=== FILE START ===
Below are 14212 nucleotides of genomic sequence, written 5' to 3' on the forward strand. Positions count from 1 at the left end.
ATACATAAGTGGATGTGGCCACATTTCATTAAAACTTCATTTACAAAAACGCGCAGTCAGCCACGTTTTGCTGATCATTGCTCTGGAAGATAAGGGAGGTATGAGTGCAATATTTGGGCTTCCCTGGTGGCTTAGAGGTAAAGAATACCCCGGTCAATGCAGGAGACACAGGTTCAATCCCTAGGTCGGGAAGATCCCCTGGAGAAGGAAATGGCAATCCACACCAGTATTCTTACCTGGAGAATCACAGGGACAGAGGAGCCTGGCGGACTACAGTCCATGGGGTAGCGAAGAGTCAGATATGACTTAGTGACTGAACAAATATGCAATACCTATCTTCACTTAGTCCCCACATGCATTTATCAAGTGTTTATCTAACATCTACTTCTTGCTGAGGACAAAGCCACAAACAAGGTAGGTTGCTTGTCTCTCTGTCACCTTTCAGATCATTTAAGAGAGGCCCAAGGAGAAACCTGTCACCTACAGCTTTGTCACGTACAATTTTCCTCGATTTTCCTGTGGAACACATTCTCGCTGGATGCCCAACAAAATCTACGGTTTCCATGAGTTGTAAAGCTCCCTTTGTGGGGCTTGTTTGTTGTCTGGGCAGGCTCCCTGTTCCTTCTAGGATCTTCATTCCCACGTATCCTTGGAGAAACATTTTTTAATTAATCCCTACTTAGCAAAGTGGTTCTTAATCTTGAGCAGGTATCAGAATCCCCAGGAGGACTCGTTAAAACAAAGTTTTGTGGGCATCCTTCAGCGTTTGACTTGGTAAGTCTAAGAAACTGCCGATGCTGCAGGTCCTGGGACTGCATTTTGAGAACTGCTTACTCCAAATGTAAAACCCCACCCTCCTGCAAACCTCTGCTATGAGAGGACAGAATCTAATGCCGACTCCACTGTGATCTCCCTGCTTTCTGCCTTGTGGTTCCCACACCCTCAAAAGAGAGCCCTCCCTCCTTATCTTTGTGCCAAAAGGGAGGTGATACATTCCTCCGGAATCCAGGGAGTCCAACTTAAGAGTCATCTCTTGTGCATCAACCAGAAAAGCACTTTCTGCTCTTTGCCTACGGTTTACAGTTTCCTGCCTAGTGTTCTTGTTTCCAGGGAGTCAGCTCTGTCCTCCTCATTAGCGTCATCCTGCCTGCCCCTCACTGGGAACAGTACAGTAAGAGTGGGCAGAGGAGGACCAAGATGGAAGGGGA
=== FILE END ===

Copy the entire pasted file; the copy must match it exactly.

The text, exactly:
Below are 14212 nucleotides of genomic sequence, written 5' to 3' on the forward strand. Positions count from 1 at the left end.
ATACATAAGTGGATGTGGCCACATTTCATTAAAACTTCATTTACAAAAACGCGCAGTCAGCCACGTTTTGCTGATCATTGCTCTGGAAGATAAGGGAGGTATGAGTGCAATATTTGGGCTTCCCTGGTGGCTTAGAGGTAAAGAATACCCCGGTCAATGCAGGAGACACAGGTTCAATCCCTAGGTCGGGAAGATCCCCTGGAGAAGGAAATGGCAATCCACACCAGTATTCTTACCTGGAGAATCACAGGGACAGAGGAGCCTGGCGGACTACAGTCCATGGGGTAGCGAAGAGTCAGATATGACTTAGTGACTGAACAAATATGCAATACCTATCTTCACTTAGTCCCCACATGCATTTATCAAGTGTTTATCTAACATCTACTTCTTGCTGAGGACAAAGCCACAAACAAGGTAGGTTGCTTGTCTCTCTGTCACCTTTCAGATCATTTAAGAGAGGCCCAAGGAGAAACCTGTCACCTACAGCTTTGTCACGTACAATTTTCCTCGATTTTCCTGTGGAACACATTCTCGCTGGATGCCCAACAAAATCTACGGTTTCCATGAGTTGTAAAGCTCCCTTTGTGGGGCTTGTTTGTTGTCTGGGCAGGCTCCCTGTTCCTTCTAGGATCTTCATTCCCACGTATCCTTGGAGAAACATTTTTTAATTAATCCCTACTTAGCAAAGTGGTTCTTAATCTTGAGCAGGTATCAGAATCCCCAGGAGGACTCGTTAAAACAAAGTTTTGTGGGCATCCTTCAGCGTTTGACTTGGTAAGTCTAAGAAACTGCCGATGCTGCAGGTCCTGGGACTGCATTTTGAGAACTGCTTACTCCAAATGTAAAACCCCACCCTCCTGCAAACCTCTGCTATGAGAGGACAGAATCTAATGCCGACTCCACTGTGATCTCCCTGCTTTCTGCCTTGTGGTTCCCACACCCTCAAAAGAGAGCCCTCCCTCCTTATCTTTGTGCCAAAAGGGAGGTGATACATTCCTCCGGAATCCAGGGAGTCCAACTTAAGAGTCATCTCTTGTGCATCAACCAGAAAAGCACTTTCTGCTCTTTGCCTACGGTTTACAGTTTCCTGCCTAGTGTTCTTGTTTCCAGGGAGTCAGCTCTGTCCTCCTCATTAGCGTCATCCTGCCTGCCCCTCACTGGGAACAGTACAGTAAGAGTGGGCAGAGGAGGACCAAGATGGAAGGGGA